Deere Producing 225,000 Face Shields

Jerry Miller, an assembler at John Deere Seeding Group in Moline, Illinois, assembles protective face shields for health care workers. (Image courtesy of John Deere)

John Deere has fired up a new enterprise that will protect health care workers.

In collaboration with the United Auto Workers (UAW), the Iowa Department of Homeland Security and the Illinois Manufacturers' Association, the heavy farm equipment manufacturer announced today it is producing protective face shields for health care workers. The work began April 8.

The face shields are being produced at the John Deere Seeding Group in Moline, Illinois. That facility manufactures planting equipment and precision ag solutions.

Deere employees will initially produce 25,000 face shields to meet the immediate needs of health care workers in several of its U.S. manufacturing communities. Materials and supplies are on order to produce an additional 200,000 face shields. The company is using an open-source design from the University of Wisconsin-Madison for the project.

"Our manufacturing and supply management teams, along with our production and maintenance employees, the UAW and our partners have worked tirelessly to ensure we could lend our support and protect our health care workers during this crisis," said John May, Chief Executive Officer, Deere & Company. "By working closely with the communities where our employees live and work, we can help support the needs we've identified close to home and, as the project expands, address additional, urgent needs across the country."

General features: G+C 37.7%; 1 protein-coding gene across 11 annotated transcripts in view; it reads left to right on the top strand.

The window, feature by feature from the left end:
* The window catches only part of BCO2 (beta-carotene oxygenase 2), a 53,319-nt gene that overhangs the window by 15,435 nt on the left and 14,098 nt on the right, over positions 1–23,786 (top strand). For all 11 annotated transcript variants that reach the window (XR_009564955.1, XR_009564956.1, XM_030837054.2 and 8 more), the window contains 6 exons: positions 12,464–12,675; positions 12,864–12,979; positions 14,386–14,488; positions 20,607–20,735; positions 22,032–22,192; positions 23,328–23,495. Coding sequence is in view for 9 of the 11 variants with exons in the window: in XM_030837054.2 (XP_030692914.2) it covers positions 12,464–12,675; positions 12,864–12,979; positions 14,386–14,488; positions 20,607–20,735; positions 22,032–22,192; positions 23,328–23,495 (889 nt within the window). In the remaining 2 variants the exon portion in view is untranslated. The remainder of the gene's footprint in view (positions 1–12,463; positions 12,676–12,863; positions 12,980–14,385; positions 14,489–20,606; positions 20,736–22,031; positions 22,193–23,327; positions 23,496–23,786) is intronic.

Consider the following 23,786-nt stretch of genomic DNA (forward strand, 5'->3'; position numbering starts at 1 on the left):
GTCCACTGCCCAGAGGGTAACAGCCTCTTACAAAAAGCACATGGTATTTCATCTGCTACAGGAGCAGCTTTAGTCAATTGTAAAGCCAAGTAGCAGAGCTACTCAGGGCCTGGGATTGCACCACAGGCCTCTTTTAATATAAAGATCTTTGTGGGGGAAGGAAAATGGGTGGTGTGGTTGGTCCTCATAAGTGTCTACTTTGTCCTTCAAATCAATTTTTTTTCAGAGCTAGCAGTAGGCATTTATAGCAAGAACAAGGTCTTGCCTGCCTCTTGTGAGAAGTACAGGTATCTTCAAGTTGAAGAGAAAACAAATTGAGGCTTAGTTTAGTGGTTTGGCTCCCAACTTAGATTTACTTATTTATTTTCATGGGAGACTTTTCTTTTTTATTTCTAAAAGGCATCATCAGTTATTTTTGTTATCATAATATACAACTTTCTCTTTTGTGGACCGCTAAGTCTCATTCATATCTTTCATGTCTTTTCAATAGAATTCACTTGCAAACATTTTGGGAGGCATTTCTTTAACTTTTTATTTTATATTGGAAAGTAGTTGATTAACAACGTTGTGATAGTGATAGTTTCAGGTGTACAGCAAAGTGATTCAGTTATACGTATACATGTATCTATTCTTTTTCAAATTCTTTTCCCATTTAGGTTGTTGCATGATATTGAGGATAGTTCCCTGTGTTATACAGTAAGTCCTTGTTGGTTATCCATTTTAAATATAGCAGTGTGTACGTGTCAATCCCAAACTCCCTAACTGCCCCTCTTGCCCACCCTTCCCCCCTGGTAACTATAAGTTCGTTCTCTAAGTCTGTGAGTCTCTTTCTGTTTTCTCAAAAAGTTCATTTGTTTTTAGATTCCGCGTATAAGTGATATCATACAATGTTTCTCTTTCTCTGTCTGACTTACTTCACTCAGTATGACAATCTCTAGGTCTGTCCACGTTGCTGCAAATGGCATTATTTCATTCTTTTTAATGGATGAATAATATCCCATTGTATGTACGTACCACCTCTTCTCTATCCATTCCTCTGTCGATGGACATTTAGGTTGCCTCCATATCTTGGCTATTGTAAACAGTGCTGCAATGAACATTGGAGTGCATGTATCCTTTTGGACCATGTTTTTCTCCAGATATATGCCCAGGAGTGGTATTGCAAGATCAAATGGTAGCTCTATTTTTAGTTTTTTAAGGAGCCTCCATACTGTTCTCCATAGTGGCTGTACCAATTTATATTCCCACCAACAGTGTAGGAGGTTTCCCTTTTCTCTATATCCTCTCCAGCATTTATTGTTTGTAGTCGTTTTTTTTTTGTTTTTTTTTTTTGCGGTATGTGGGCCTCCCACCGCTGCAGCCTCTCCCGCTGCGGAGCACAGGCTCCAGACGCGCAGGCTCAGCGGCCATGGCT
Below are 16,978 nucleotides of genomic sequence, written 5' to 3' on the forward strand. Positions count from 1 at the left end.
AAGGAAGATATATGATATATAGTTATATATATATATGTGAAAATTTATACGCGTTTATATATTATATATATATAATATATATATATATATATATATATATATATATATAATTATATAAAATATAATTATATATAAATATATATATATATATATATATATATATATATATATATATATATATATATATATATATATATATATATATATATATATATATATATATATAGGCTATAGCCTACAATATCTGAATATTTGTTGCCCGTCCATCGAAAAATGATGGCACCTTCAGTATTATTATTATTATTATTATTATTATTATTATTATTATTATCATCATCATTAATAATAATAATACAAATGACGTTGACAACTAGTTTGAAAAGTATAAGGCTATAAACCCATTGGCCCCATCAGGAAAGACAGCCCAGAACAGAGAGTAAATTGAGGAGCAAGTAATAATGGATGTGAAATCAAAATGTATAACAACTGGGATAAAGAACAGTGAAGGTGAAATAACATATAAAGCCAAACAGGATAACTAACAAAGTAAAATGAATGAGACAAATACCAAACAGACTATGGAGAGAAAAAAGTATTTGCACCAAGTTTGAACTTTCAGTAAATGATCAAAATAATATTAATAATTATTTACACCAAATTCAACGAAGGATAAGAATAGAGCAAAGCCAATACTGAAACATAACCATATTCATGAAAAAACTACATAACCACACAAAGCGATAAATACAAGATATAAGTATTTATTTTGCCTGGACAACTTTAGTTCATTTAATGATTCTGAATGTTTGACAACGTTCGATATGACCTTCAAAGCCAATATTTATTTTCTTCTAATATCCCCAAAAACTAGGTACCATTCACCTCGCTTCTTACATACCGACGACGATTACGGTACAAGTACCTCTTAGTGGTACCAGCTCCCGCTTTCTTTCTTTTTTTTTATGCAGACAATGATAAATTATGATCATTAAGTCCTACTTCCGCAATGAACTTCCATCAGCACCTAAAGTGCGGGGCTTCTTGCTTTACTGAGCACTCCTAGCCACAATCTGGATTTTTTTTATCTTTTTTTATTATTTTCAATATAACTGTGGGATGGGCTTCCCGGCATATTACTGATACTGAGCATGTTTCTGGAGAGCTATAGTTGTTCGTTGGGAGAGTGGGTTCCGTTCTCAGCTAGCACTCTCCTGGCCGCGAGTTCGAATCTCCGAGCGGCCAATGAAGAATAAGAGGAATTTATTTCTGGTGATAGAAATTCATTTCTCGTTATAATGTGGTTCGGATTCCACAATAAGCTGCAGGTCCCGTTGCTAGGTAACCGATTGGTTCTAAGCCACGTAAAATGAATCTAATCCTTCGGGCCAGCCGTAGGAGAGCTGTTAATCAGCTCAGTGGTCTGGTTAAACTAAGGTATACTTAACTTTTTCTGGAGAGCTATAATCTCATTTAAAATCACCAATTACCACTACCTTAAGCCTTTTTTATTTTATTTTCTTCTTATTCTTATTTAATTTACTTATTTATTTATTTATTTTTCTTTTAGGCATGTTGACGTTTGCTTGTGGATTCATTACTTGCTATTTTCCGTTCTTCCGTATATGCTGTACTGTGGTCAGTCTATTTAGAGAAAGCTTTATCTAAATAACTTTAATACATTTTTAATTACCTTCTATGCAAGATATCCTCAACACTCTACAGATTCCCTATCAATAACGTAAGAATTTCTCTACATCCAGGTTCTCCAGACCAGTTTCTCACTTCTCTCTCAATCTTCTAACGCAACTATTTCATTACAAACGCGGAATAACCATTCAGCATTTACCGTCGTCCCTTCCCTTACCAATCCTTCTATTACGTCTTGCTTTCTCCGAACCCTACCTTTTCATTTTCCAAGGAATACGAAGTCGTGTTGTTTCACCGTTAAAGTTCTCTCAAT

"This is a very proud day for the UAW and our UAW members," said Rory L. Gamble, UAW President. "We are especially proud of the courageous UAW members who are stepping up to do this critical work."

Deere has produced 18,000 protective face shields for use by factory employees. Employees also are sewing cloth masks for members of Deere communities.

Deere has launched a COVID-10 innovations website to share open-source specifications for related projects, including 3D-printed clips to affix face shields to protective bump caps. (See…)



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